To the gods of weight-loss: I wanted you to take it from my hips, not my cup size. Thanks. So much. But I also want to say that no matter where you distribute my weight as I get healthier and fitter - I’m still gonna think I’m fantastic.
To the gods of weight-loss: I wanted you to take it from my hips, not my cup size. Thanks. So much. But I also want to say that no matter where you distribute my weight as I get healthier and fitter - I’m still gonna think I’m fantastic.
(From left to right: Meena, Me, Magan)
As a woman who has carried a backpack of insecurities about men around with her for most of her life, I can quite honestly say that I have experienced a kind of masculinity within the last couple of years that has changed and healed me.
My two closest male friends, Meena and Magan, have shown me a side of manhood that has altered my perspective of men for the better. They have demonstrated a strength in conjunction with tenderness; a combination of qualities I had not really witnessed in guys throughout my life.
One of the greatest qualities that these two men possess is patience. The number of times I have fit the stereotype of hysterical female; working through my own issues - and the number of times I projected my own fears onto them - are innumerable. But so are the times they have listened, advised, or given long-lasting hugs.
I guess growing up around the unhealthy idea of submission in the Christian church - which I witnessed being exploited in nearly every Christian marriage relationship around me - I harboured anxieties about not meeting male expectations of being subservient or acquiescent enough. And the greatest anxiety of all was the one related to letting my voice be heard.
I remember when I first met Meena, I apologised for nearly every single thing I did or said; fearful of being abandoned by him because I thought I had offended him with my actions or opinions. So often I found myself with terror in the pit of my stomach - waiting for him to tell me he’d had enough of me. But time after time he reassured me that he doesn’t take offense easily, and that he’d be honest with me if I hurt him. He also seemed to listen to my perspectives on various topics - rather than so many of the men I’d known who had dismissed my opinion because I was a woman.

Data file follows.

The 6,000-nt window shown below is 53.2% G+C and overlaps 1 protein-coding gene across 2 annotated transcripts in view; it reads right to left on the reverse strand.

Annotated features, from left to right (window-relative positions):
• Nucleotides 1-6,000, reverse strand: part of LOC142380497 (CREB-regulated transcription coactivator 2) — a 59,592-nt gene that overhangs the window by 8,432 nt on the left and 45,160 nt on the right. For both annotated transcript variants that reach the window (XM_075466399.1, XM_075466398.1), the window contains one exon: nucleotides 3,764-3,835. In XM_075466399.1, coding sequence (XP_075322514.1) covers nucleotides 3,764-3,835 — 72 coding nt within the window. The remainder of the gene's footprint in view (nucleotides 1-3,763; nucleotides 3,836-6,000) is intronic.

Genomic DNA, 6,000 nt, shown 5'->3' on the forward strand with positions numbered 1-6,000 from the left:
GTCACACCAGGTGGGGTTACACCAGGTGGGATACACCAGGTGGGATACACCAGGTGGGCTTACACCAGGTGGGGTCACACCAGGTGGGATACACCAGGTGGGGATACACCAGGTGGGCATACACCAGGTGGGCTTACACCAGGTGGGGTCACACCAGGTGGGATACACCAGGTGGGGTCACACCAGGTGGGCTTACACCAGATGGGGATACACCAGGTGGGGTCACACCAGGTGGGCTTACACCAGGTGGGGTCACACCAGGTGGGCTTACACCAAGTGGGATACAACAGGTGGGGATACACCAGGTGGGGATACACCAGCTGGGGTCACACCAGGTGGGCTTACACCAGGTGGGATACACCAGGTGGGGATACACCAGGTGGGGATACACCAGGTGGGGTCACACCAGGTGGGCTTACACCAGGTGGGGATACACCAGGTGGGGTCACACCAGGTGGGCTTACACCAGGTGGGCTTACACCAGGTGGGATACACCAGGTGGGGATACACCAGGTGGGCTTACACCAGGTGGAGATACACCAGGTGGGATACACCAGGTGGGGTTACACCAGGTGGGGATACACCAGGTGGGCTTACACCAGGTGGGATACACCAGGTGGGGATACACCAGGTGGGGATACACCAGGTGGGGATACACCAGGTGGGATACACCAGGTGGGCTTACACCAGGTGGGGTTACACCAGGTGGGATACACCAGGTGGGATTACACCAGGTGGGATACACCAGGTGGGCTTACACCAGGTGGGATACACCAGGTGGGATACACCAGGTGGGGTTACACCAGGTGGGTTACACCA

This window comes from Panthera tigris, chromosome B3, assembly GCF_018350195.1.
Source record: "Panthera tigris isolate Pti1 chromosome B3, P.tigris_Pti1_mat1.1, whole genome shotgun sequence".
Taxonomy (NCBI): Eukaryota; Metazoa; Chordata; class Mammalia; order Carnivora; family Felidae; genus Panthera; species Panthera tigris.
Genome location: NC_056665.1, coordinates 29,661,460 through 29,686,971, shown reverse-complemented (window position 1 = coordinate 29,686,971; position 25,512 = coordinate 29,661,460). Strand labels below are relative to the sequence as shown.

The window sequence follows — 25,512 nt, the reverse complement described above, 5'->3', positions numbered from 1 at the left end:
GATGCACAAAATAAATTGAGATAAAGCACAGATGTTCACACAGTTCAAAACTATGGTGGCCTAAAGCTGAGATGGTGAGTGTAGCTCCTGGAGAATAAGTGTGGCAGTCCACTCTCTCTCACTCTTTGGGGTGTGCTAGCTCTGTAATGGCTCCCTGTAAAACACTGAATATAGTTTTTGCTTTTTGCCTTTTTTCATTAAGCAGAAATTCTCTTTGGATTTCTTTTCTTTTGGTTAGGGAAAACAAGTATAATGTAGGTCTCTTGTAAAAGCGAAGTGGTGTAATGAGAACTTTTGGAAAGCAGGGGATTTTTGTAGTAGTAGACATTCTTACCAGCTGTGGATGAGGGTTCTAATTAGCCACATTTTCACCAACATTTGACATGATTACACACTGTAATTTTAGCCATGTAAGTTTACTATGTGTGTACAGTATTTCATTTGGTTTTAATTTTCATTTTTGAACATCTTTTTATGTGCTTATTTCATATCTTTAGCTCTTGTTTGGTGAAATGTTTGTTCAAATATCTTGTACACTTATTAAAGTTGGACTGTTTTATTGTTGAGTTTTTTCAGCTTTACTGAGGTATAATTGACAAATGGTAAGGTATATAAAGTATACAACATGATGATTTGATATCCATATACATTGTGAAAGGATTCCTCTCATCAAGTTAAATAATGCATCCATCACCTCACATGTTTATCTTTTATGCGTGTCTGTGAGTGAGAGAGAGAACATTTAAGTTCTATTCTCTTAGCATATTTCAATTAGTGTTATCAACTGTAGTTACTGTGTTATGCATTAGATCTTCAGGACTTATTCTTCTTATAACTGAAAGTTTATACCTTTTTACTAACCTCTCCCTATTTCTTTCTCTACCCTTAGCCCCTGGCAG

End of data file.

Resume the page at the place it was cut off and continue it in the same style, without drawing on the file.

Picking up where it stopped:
Over the last - nearly two - years of friendship with this incredible human, I have come to experience a kind of respect from him that has established, within me, a benchmark for how I will allow other men to treat me in the future. I have found safety within this relationship - and I have become a stronger and more honest person because of him.
As for Magan - he is my Noodles and Poetry buddy. We meet every now and then to share Chicken Mi-Goreng and Summer Days Ice-Tea at Esteller’s in Melbourne. But as much as the Noodles and Poetry are friggin’ amazing - what makes it most special is the connection we nurture. He has such an unaffected nature which humbles me when I’m in his presence. There is a circle of tranquility that surrounds him - so whenever I’m nervous and he happens to be with me, I find myself becoming calm.
Magan and I have chatted countless times through Facebook inbox - and his words are naturally like poetry. Throughout our early days of getting to know each other, Magan shared a fact with me about his Somali heritage - that Somalia is known as a nation of poets. And I believe it - because this man has poetry coursing through his veins.
When I apologise out of habit - he pulls me up on it. When I feel like I talk too much - he tells me that he likes to hear what I have to say. Sentiments I have not been used to over the years - but am becoming accustomed to, grateful for, fond of.
All of this to say: I once viewed all that is masculine through the lens of fear and disgust. But these two friends have embodied such vital human virtues inside the sphere of my relationships with them, that I have come to see that good men really do exist.